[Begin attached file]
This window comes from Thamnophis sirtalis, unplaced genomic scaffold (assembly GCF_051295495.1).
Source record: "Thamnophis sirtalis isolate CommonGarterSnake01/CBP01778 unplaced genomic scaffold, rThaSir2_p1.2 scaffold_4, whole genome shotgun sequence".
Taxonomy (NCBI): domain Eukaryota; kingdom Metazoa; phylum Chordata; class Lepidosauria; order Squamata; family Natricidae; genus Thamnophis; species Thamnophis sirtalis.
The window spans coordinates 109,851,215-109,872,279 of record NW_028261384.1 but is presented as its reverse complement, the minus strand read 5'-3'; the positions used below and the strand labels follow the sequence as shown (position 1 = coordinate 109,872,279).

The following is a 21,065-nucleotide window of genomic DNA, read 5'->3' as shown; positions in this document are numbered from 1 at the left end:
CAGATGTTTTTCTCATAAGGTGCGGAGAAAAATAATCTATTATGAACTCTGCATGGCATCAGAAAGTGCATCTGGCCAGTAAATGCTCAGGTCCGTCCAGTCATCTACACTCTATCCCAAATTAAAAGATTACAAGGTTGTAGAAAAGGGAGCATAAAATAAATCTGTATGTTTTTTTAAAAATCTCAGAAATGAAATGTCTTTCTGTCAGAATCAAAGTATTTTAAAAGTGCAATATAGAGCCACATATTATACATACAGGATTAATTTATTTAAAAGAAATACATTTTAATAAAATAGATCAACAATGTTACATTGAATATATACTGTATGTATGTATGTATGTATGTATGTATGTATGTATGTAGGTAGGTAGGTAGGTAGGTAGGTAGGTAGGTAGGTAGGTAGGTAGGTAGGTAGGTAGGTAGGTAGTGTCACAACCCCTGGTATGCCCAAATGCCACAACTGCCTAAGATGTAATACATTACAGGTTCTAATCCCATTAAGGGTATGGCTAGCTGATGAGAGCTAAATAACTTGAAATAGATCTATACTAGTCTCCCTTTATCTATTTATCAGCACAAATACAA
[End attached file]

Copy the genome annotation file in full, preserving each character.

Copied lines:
This window comes from Thamnophis sirtalis, unplaced genomic scaffold (assembly GCF_051295495.1).
Source record: "Thamnophis sirtalis isolate CommonGarterSnake01/CBP01778 unplaced genomic scaffold, rThaSir2_p1.2 scaffold_4, whole genome shotgun sequence".
Taxonomy (NCBI): domain Eukaryota; kingdom Metazoa; phylum Chordata; class Lepidosauria; order Squamata; family Natricidae; genus Thamnophis; species Thamnophis sirtalis.
The window spans coordinates 109,851,215-109,872,279 of record NW_028261384.1 but is presented as its reverse complement, the minus strand read 5'-3'; the positions used below and the strand labels follow the sequence as shown (position 1 = coordinate 109,872,279).

The following is a 21,065-nucleotide window of genomic DNA, read 5'->3' as shown; positions in this document are numbered from 1 at the left end:
CAGATGTTTTTCTCATAAGGTGCGGAGAAAAATAATCTATTATGAACTCTGCATGGCATCAGAAAGTGCATCTGGCCAGTAAATGCTCAGGTCCGTCCAGTCATCTACACTCTATCCCAAATTAAAAGATTACAAGGTTGTAGAAAAGGGAGCATAAAATAAATCTGTATGTTTTTTTAAAAATCTCAGAAATGAAATGTCTTTCTGTCAGAATCAAAGTATTTTAAAAGTGCAATATAGAGCCACATATTATACATACAGGATTAATTTATTTAAAAGAAATACATTTTAATAAAATAGATCAACAATGTTACATTGAATATATACTGTATGTATGTATGTATGTATGTATGTATGTATGTATGTAGGTAGGTAGGTAGGTAGGTAGGTAGGTAGGTAGGTAGGTAGGTAGGTAGGTAGGTAGGTAGGTAGTGTCACAACCCCTGGTATGCCCAAATGCCACAACTGCCTAAGATGTAATACATTACAGGTTCTAATCCCATTAAGGGTATGGCTAGCTGATGAGAGCTAAATAACTTGAAATAGATCTATACTAGTCTCCCTTTATCTATTTATCAGCACAAATACAA